Ralph Ellison and How the Self Floats

Still from the film “Ralph Ellison: An American Journey”

It seems to me that Ralph Ellison may be this country’s most important writer. Not so much for his production or even his style, but because of his deep wisdom and his remarkable understanding of the links between literature, politics, and our national struggle with the culture of identity. Every time I read essays like “Indivisible Man,” “The Novel as a Function of American Democracy,” or “Going to the Territory,” I find a new perspective on life and am constantly amazed by the little jewels of truth that sparkle beneath the waters of Ellison’s words.

The greatest influence on Ralph as a writer was Fyodor Dostoevsky. Invisible Man was Ellison’s “Notes from the Underground.” To me, Ralph Ellison did so much more than elevate Dostoevsky to the 20th century. He pointed at the universality of true human experience, that push and pull of soul, identity, culture, politics, and livelihood that goes on always just beyond our ability to understand and verbalize. We are inside ourselves, but we are also out there, floating in the world. This “floating” self is what is invisible. This floating self is where we are all one–connected, pure, blending, formally occurring. And he wasn’t alone either. 

At their best, all of this country’s great writers provide us with a glimpse of our invisible selves, pointing at what is floating out there just in front of us like little puffs of breath on a winter’s morning. Certainly Whitman, Emerson, and Thoreau up through Hemingway, T.S. Elliot, Pound, Fitzgerald, Faulkner, and Kerouac and Kesey understood the same thing that Ellison did. What makes Ellison so special, though, besides his extreme intellect and devotion to literature as the highest form of art, is the poignancy of the metaphor of the invisible man delivered through the alienated experience of the cast off intellectual (who just so happened to be black and wandered up from the rural south). But somehow, over the past twenty to thirty years, we have lost track of what Ralph Ellison and his colleagues were pointing at. It’s as if there is a competition to do away with individuality. I see fear and hesitancy all around me. The object of life seems to be about being part of things. This is made all that much worse by TV and the media. Conform. Conform. Conform.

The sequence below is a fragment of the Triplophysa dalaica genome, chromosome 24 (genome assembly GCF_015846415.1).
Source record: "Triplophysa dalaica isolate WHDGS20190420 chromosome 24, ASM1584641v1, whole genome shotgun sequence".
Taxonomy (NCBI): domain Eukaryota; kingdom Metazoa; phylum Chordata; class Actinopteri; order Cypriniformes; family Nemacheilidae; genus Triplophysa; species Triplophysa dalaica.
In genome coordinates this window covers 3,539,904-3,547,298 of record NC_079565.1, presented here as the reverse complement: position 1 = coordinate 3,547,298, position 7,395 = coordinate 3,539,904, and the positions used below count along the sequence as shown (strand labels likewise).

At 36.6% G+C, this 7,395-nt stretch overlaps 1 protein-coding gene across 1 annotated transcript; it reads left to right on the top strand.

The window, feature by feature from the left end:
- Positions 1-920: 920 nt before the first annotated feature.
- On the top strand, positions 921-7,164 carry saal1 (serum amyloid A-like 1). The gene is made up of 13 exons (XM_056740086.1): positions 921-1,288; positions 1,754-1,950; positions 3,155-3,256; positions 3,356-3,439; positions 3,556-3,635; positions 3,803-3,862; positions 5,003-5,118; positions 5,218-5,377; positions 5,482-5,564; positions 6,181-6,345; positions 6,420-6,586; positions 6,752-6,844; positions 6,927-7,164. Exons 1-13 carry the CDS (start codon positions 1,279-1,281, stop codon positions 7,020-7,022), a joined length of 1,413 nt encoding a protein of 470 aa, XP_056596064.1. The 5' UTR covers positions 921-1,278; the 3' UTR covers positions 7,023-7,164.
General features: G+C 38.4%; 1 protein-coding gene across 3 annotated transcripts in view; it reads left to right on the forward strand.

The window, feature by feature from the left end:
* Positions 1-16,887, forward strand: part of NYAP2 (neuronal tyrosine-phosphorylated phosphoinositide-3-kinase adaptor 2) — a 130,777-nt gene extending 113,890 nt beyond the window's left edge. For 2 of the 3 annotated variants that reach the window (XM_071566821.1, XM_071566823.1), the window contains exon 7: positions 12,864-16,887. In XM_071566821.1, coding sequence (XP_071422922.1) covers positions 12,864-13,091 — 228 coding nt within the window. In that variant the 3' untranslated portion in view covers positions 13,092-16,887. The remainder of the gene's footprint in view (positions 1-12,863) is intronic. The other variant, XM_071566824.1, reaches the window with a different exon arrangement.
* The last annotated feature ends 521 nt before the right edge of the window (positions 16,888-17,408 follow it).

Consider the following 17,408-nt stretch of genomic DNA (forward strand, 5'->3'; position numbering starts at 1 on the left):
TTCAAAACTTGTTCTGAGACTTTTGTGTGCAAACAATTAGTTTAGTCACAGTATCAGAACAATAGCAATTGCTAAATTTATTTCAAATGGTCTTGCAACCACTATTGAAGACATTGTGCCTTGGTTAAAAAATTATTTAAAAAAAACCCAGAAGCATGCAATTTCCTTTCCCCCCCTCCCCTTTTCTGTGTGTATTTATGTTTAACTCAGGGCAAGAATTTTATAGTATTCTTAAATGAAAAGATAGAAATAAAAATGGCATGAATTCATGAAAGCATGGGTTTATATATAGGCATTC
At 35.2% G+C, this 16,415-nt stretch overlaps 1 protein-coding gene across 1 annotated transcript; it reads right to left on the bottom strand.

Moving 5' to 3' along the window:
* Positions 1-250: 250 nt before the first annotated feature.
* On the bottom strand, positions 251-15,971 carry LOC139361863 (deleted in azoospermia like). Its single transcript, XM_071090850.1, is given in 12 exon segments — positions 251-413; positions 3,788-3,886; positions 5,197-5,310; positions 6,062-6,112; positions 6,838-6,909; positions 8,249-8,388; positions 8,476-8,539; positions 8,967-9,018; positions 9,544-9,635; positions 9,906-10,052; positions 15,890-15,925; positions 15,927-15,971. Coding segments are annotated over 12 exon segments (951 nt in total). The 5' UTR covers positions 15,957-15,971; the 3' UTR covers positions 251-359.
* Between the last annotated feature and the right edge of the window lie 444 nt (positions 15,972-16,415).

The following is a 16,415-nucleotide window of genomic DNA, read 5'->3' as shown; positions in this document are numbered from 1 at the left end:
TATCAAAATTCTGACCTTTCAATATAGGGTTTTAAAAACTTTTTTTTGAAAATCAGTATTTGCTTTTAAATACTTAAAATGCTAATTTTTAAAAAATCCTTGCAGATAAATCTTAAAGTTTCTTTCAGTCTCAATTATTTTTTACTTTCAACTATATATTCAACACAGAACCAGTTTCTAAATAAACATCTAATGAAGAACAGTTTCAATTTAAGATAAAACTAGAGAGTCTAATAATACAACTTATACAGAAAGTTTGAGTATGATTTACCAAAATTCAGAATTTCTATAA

But the self is still out there floating, whether you like it or not. The only question is whether you want to take on the challenge of following it, or whether you wish to ignore what and who you are–do what you are told, ask no questions, bury your head in the sand.

I do not know if I have made sense of the experience my family and I went through trying to find my birthmother, Dana. But I do not think I would be able to write all of this down without the understanding of life that Ellison provides. The very notion of race in America is a wound in each individual psyche. No one is immune. Even those proud to be a certain color and physique bleed away a little bit every day. 

However, there is no skin on the self, no body, no milk in the eyes. The self cannot be touched and it cannot be wounded. And yet, all would have it otherwise. It is so easy to slide into the protection of the body and live in the context of the body’s particular place in the material world. Yes, it is hard to conceive of oneself as separate from one’s body and place in the world–but that doesn’t mean it’s real.

We are all invisible, floating inside our bodies. When we love, we float into the world. When we read, we float into the world. When we sing and dance; when we laugh; when we walk in the woods; when we pray or meditate. This is our task and our purpose–to be floating in the world–yet so few really know this, so few are aware that they hover out in front of themselves sometimes. If you’re invisible, how can you see yourself?

In the land of the blind, the one-eyed man finds it easy to hide.

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